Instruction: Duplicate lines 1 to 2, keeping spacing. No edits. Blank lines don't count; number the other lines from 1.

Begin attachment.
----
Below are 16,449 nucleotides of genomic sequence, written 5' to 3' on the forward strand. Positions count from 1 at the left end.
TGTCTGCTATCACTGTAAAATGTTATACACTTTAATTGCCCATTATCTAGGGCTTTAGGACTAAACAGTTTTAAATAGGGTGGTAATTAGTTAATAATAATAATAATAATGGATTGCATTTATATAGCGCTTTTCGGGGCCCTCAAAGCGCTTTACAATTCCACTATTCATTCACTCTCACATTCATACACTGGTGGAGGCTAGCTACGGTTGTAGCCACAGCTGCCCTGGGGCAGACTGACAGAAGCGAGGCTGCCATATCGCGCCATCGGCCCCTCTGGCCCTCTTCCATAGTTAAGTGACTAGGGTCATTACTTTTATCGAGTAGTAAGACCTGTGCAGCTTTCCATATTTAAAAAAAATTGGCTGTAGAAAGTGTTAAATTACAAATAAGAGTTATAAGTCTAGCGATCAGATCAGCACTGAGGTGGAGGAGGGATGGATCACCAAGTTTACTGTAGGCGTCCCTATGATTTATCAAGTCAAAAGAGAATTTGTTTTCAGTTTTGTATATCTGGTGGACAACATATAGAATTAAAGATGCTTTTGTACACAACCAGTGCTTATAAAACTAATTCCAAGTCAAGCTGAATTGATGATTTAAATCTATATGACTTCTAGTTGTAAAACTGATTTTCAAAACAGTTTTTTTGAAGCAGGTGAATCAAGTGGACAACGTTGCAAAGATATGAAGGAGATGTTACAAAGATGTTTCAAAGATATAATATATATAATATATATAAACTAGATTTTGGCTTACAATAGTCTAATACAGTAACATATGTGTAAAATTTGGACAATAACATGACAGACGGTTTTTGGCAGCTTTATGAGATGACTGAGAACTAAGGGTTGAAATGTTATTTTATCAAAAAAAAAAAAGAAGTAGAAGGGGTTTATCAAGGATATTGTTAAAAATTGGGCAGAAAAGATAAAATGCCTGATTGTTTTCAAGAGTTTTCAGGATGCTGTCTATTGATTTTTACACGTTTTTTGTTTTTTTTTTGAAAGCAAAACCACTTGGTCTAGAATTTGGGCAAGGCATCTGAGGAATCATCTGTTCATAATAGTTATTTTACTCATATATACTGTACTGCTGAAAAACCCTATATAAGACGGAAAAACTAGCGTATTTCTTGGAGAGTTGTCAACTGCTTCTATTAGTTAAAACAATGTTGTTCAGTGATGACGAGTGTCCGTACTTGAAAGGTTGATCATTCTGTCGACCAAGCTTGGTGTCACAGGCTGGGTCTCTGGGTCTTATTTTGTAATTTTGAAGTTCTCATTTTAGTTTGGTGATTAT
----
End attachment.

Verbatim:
Below are 16,449 nucleotides of genomic sequence, written 5' to 3' on the forward strand. Positions count from 1 at the left end.
TGTCTGCTATCACTGTAAAATGTTATACACTTTAATTGCCCATTATCTAGGGCTTTAGGACTAAACAGTTTTAAATAGGGTGGTAATTAGTTAATAATAATAATAATAATGGATTGCATTTATATAGCGCTTTTCGGGGCCCTCAAAGCGCTTTACAATTCCACTATTCATTCACTCTCACATTCATACACTGGTGGAGGCTAGCTACGGTTGTAGCCACAGCTGCCCTGGGGCAGACTGACAGAAGCGAGGCTGCCATATCGCGCCATCGGCCCCTCTGGCCCTCTTCCATAGTTAAGTGACTAGGGTCATTACTTTTATCGAGTAGTAAGACCTGTGCAGCTTTCCATATTTAAAAAAAATTGGCTGTAGAAAGTGTTAAATTACAAATAAGAGTTATAAGTCTAGCGATCAGATCAGCACTGAGGTGGAGGAGGGATGGATCACCAAGTTTACTGTAGGCGTCCCTATGATTTATCAAGTCAAAAGAGAATTTGTTTTCAGTTTTGTATATCTGGTGGACAACATATAGAATTAAAGATGCTTTTGTACACAACCAGTGCTTATAAAACTAATTCCAAGTCAAGCTGAATTGATGATTTAAATCTATATGACTTCTAGTTGTAAAACTGATTTTCAAAACAGTTTTTTTGAAGCAGGTGAATCAAGTGGACAACGTTGCAAAGATATGAAGGAGATGTTACAAAGATGTTTCAAAGATATAATATATATAATATATATAAACTAGATTTTGGCTTACAATAGTCTAATACAGTAACATATGTGTAAAATTTGGACAATAACATGACAGACGGTTTTTGGCAGCTTTATGAGATGACTGAGAACTAAGGGTTGAAATGTTATTTTATCAAAAAAAAAAAAGAAGTAGAAGGGGTTTATCAAGGATATTGTTAAAAATTGGGCAGAAAAGATAAAATGCCTGATTGTTTTCAAGAGTTTTCAGGATGCTGTCTATTGATTTTTACACGTTTTTTGTTTTTTTTTTGAAAGCAAAACCACTTGGTCTAGAATTTGGGCAAGGCATCTGAGGAATCATCTGTTCATAATAGTTATTTTACTCATATATACTGTACTGCTGAAAAACCCTATATAAGACGGAAAAACTAGCGTATTTCTTGGAGAGTTGTCAACTGCTTCTATTAGTTAAAACAATGTTGTTCAGTGATGACGAGTGTCCGTACTTGAAAGGTTGATCATTCTGTCGACCAAGCTTGGTGTCACAGGCTGGGTCTCTGGGTCTTATTTTGTAATTTTGAAGTTCTCATTTTAGTTTGGTGATTAT